No one should be surprised that John Paul Stevens is still issuing opinions, a year after he retired from the Supreme Court.

At 91, without the judicial robe he wore for 41 years, Stevens gives speeches, writes book reviews, has completed a memoir of the court and regularly critiques the work of his former Supreme Court colleagues.

He’s sure they don’t mind.

“Nobody’s expressed any criticism,” he said recently in his new chambers at the court, with an expansive view of the Capitol at his back.

“It seems to me it’s still a free country,” he said with a laugh. “There’s nothing unusual in me expressing disagreement with the majority. I think everybody thinks that’s all in a day’s work.”

He said the court got it wrong in deciding that members of Westboro Baptist Church had a First Amendment right to protest near the funeral of a soldier killed in Iraq. He would have joined Justice Samuel A. Alito Jr.’s lone dissent, arguing that it violated the family’s privacy.

And Stevens can’t get over a 5 to 4 decision this past spring that threw out a $14 million award to a Louisiana death row inmate freed after it was proved that prosecutorial misconduct led to his conviction.

The court’s conservative majority held that the New Orleans prosecutor’s office could not be held liable for not properly training its staff because of a single case of misconduct.

“It just doesn’t make any sense,” Stevens said.

Stevens said he has read all of the court’s work this past term — and he doesn’t think his absence affected the outcome of a single case.

Instead, the former leader of the court’s liberal wing praises both his replacement, Justice Elena Kagan, and President Obama’s other appointee, Justice Sonia Sotomayor, for their early contributions to the court.

“I haven’t felt the court has suffered from my leaving at all, or that I would have contributed anything that they did not contribute,” Stevens said.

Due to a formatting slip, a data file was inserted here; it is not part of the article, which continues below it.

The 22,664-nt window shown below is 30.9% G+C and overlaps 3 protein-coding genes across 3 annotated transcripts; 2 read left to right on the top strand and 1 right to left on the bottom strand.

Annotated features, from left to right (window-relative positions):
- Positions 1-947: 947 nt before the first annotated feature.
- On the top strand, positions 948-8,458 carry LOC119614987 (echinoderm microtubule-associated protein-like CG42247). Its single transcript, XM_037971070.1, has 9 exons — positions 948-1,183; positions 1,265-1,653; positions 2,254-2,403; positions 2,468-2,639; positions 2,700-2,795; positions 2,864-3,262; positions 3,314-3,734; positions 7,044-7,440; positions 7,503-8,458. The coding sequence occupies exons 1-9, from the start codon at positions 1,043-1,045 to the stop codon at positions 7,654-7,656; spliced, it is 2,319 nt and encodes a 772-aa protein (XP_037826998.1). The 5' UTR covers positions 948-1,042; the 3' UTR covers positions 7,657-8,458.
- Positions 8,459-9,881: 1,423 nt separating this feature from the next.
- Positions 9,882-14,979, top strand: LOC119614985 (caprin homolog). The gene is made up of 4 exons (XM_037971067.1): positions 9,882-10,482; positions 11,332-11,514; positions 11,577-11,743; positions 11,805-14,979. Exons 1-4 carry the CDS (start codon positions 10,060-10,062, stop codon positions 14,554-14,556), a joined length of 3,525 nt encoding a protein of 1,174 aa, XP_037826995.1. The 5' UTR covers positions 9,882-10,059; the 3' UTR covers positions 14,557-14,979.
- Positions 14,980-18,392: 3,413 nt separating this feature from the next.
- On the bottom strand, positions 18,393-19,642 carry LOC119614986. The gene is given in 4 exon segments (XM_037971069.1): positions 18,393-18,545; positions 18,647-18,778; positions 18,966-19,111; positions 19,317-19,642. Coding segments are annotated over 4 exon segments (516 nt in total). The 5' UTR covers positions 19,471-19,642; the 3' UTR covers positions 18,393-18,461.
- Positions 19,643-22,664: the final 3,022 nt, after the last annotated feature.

The court’s chief justices come in for Stevens’s mixture of blunt criticism and personal fondness in his book “Five Chiefs.” It is a critique and memoir of his association with five of the court’s chief justices. There have been only 17.

He writes about Fred Vinson, whom he met as a law clerk at the court in 1947; Earl Warren, who was on the bench in the only case Stevens argued as an advocate (he lost); and Warren Burger, William H. Rehnquist and John G. Roberts Jr., the three chief justices during his time as a justice.

Stevens makes the point in his book and in the interview that philosophical differences do not carry over into personal relationships or into his evaluations.

He is especially effusive about Roberts, with whom he disagreed frequently in the five years they served together. He criticizes some of the decisions in which Roberts was in the majority but nonetheless calls him an “excellent” chief justice and a “well prepared, fair and effective leader.”

In the book, he said he would not rank the five chiefs he knew in the historical hierarchy of the court, but asked with whom he most enjoyed working, he said, “I think just in terms with who’s the nicest guy generally, I think I might well say John Roberts. I’m just really fond of him.”

With his active workload and intense interest in the workings of the court, it might appear that Stevens felt he had retired too early. But he said he hasn’t “had any regrets at all.”

As a retired justice, he is entitled to chambers at the court and a law clerk. Unlike his fellow retirees Sandra Day O’Connor and David Souter, he said he has no interest in sitting in on cases in the lower courts.

“I sort of like not having to read briefs, to tell you the truth,” he said.

So he works on projects he wants to work on and spends November through April at his condominium in Fort Lauderdale, Fla.

Famous for his active lifestyle, Stevens said he still plays tennis, but the rules have changed.

“I’ve got a bum knee,” he said. “I used to be able to cover the court pretty effectively, but I can’t run the way I used to.” So he and the lawyer he regularly plays with have developed a new set of rules.

“He has to hit it to me, and I can hit it anywhere I want.”


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